Stephen Scaia was kind enough to speak with me while I was preparing this essay. He and Federman were hired by Richard Kramer; he recalls, "He had read a spec script of ours and thought we had an interesting voice... That was curious for us, as before Judging Amy all we'd written were spec episodes of West Wing and Alias, as well as a original one-hour adventure drama. Our brand was dubbed 'aggressively male,' so we were as surprised as our reps that we got an offer to join the staff. But once we arrived, we saw that Richard had hired a lot of new (and truly talented) young writers, like K.J. Steinberg and Matthew Lieberman." Scaia notes that by bringing new voices to the show, Kramer was "very excited to mix things up and, if memory serves, Amy Brenneman was excited to shake up the status quo as well." But he confirms my own suspicions that "the true magic happened when Carol was promoted and became showrunner," and agrees that "Early Winter" is when the season finds its footing: "I do feel like that right around there -- specifically at the introduction of 'Holbrook' (played by the then-unknown but still super-talented Jim Parsons) -- was just about when things did shift creatively."

Shortly after taking over as showrunner, Barbee alerted the press that after a season focused on personal stories, "We're going back to a case-driven model. The show works best with sharp, strong cases." The new approach reinvigorates the show; all the promise seen in "Early Winter" seems instantly fulfilled. Over the following two episodes (the start of the season's second block), the show makes several canny moves: disposing of David, who takes his boat and sails away, and giving Vincent a job at an outreach office for teenaged runaways, with a supervisor played by the winning Jennifer Esposito. Meanwhile, Maxine suffers a second heart attack (a near-fatal one) that forces her to rethink her lifestyle and approach, while Amy takes a personal interest in a young gang member, Graciela Reyes, resurrected from the season's second episode. (Tara Correa-McMullen, the young actress who played Graciela, was -- as Scaia beautifully describes her -- "tough, sympathetic and authentic all at the same time." The writers wisely saw her potential and built her a story-line; it paid dividends all the way to season's end.) With these pieces in place, we move into one of the best runs in all of Judging Amy. It's a short arc -- only five episodes -- but it's stunning. In fact, it's flawless.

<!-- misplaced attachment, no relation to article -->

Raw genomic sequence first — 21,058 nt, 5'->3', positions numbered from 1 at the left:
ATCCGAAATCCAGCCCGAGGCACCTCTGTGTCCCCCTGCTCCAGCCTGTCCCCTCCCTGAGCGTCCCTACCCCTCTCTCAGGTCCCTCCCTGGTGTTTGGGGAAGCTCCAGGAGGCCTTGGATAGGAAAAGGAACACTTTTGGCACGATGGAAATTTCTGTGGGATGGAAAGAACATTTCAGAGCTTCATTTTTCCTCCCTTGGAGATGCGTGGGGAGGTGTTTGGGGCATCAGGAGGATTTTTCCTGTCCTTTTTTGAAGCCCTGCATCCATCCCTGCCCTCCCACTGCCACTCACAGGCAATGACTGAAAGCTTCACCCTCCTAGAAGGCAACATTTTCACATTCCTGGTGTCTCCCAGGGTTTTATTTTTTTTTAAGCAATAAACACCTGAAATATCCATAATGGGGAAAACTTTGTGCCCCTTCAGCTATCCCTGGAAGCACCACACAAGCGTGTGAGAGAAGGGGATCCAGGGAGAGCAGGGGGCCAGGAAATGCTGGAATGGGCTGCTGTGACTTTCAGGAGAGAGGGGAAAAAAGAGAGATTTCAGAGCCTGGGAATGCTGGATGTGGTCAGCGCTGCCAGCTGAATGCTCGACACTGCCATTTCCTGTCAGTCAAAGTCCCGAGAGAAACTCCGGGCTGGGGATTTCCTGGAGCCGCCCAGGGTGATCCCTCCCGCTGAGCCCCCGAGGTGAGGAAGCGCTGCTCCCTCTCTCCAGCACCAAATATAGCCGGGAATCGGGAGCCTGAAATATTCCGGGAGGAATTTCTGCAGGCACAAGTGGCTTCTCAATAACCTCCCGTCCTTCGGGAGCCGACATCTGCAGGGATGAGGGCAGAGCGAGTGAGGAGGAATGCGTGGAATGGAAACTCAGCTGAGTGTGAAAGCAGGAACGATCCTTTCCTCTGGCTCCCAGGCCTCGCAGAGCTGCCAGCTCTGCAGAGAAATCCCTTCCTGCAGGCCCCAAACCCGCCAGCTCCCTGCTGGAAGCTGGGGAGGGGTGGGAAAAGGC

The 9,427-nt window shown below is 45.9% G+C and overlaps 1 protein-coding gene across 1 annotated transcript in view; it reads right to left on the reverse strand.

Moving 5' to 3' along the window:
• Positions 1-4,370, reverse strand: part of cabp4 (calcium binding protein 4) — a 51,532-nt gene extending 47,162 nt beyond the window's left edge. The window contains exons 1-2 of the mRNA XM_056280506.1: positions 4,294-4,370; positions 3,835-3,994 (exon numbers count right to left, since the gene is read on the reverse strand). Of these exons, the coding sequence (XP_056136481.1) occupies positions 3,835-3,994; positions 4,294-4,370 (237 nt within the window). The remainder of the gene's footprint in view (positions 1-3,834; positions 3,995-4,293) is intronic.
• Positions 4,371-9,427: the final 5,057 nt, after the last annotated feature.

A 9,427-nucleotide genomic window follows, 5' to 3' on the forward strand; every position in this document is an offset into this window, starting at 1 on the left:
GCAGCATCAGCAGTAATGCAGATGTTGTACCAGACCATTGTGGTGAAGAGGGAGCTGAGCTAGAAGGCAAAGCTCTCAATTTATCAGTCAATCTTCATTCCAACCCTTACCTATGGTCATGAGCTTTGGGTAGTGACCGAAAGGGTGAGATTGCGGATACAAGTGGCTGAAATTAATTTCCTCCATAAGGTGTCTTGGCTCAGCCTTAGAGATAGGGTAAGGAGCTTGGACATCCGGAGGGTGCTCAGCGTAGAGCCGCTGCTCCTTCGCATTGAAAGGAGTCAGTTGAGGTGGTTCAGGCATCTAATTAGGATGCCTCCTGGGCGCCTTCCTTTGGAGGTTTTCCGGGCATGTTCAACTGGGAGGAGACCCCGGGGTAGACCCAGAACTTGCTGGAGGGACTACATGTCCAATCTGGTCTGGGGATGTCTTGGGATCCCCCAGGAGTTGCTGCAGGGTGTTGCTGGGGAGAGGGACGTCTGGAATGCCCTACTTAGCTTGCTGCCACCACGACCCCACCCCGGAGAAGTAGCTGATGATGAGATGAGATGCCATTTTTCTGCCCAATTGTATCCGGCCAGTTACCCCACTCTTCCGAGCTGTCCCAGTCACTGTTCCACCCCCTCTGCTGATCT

At the beginning of the season's tenth episode, Amy learns she's pregnant. Amy Brenneman was pregnant too at the time, but Brenneman revealed in an interview that it's a story-line she'd been contemplating for the better part of a year. And it transforms the show. As Amy welcomes all that comes with impending motherhood -- a marriage proposal from (a returning) David; picking out baby names with her daughter Lauren; putting down an offer on her dream house -- Maxine adopts a new, healthier lifestyle, and Vincent dials back the self-pity as he commits to making a difference at the outreach center. Putting Vincent on the streets gives the show three strong "cases" each week -- a lot of them very dark -- and balancing that is the fact that all three characters are in good places emotionally, at their most decisive and responsible. Their ability to shoulder even the most difficult challenges with grace proves exhilarating.